Recall that the primary goal of financial accounting is to provide decision makers with useful information. This section identifies the major users of financial statements and describes the decisions they make.
Present and potential owners (investors) are prime users of financial statements. They continually assess and compare the prospects of alternative investments. The assessment of each investment is often based on two variables: expected return and risk. Expected return refers to the increase in the investor’s wealth that is expected over the investment’s time horizon. This wealth increase is comprised of two parts: (1) increases in the market value of the investment and (2) dividends (periodic cash distributions from the firm to its owners). Both of these sources of wealth depend on the firm’s ability to generate cash. Accordingly, financial statements can improve decision making by providing information that helps current and potential investors estimate a firm’s future cash flows. Risk refers to the uncertainty surrounding estimates of expected return. The term expected implies that the return is not guaranteed. For most investments, numerous alternative future returns are possible. For example, an investor may project that a firm’s most likely return for the upcoming year is $100,000. However, the investor recognizes that this is not the only possibility. There is some chance that the firm might generate returns of $90,000 or $110,000. Still other possibilities might be $80,000 and $120,000. The greater the difference among these estimates, the greater the risk. Financial statements help investors assess risk by providing information about the historical pattern of past income and cash flows. Investment selection involves a trade-off between expected return and risk. Investments with high expected returns generally have a high risk. Each investor must assess whether investments with greater risk offer sufficiently higher expected returns.
To illustrate the trade-off between risk and expected return, assume that an investor has two choices: Investment A and Investment B. Each investment costs $100. The return provided by the investments during the next year depends on whether the economy experiences an expansion or recession. The following chart summarizes the
The lending decision involves two issues: whether or not credit should be extended, and the specification of a loan’s terms. For example, consider a bank loan officer evaluating a loan application. The officer must make decisions about the amount of the loan (if any), interest rate, payment schedule, and collateral. Because repayment of the loan and interest will rest on the applicant’s ability to generate cash, lenders need to estimate a firm’s future cash flows and the uncertainty surrounding those flows. Although investors generally take a long-term view of a firm’s cash generating ability, creditors are concerned about this ability only during the loan period. Lenders are not the only creditors who find financial statements useful. Suppliers often sell on credit, and they must decide which customers will or will not honor their obligations.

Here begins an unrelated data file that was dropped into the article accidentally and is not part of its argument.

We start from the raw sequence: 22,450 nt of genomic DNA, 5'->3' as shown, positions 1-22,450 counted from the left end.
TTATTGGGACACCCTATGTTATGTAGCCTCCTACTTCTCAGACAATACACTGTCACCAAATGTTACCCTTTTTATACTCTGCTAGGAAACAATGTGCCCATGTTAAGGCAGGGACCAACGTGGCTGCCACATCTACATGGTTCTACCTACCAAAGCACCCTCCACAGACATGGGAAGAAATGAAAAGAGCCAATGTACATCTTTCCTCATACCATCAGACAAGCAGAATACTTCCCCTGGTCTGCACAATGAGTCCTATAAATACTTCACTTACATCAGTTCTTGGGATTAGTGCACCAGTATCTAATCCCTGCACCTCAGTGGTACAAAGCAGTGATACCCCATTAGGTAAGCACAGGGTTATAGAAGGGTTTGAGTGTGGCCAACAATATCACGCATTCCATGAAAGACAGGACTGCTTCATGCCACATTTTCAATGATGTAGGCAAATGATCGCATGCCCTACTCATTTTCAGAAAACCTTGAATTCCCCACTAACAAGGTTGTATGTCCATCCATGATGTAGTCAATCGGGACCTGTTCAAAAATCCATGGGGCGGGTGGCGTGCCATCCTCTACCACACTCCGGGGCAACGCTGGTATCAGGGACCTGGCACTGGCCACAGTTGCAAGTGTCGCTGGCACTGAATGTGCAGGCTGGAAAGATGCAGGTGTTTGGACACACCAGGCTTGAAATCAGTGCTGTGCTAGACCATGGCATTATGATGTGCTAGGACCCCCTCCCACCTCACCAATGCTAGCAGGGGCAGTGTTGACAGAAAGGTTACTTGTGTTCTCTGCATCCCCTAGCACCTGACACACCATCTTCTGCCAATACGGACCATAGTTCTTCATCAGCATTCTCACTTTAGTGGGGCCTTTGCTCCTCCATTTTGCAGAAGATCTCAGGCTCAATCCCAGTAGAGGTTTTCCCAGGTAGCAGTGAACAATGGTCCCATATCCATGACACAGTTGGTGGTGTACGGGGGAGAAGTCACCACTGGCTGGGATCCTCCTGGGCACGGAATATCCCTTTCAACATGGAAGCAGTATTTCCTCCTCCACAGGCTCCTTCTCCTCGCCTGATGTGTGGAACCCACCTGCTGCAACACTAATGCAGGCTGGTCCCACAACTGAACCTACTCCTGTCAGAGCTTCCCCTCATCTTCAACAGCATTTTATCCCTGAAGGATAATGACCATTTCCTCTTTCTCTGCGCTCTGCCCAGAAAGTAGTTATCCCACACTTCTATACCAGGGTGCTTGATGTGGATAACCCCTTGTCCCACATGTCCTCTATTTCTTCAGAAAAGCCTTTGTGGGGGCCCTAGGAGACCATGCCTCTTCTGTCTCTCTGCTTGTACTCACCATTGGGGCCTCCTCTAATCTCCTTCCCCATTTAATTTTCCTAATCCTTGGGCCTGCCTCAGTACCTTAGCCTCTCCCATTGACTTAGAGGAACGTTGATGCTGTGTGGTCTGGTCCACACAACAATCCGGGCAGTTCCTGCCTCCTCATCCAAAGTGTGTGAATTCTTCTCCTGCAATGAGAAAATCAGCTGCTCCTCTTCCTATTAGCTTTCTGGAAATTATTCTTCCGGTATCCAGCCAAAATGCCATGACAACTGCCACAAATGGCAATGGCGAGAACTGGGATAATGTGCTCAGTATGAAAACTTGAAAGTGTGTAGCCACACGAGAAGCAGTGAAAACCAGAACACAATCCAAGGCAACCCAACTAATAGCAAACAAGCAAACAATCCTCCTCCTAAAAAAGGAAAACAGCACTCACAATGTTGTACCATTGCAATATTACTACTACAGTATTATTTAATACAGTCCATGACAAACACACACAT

Financial analysts and advisors
Many investors and creditors seek expert advice when making their investment and lending decisions. These experts use financial statements as a basis for their recommendations.
The customers of a business are interested in a stable source of supply. They can use financial statements to identify suppliers that are financially sound.
Employees and labor unions
These groups have an interest in the viability and profitability of firms that employ them or their members. As described in Reality Check 1-1, unions in the airline industry have recently made several important decisions based, in part, on financial statements.
Regulatory authorities (Government)
Federal and state governments regulate a large array of business activities. The Securities and Exchange Commission (SEC) is a prominent example. Its responsibility is to ensure that capital markets, such as the New York Stock Exchange, operate smoothly. To help achieve this, corporations are required to make full and fair financial disclosures. The SEC regularly reviews firms’ financial statements to evaluate the adequacy of their disclosures. Reality Check 1-2 describes another regulatory use of accounting information.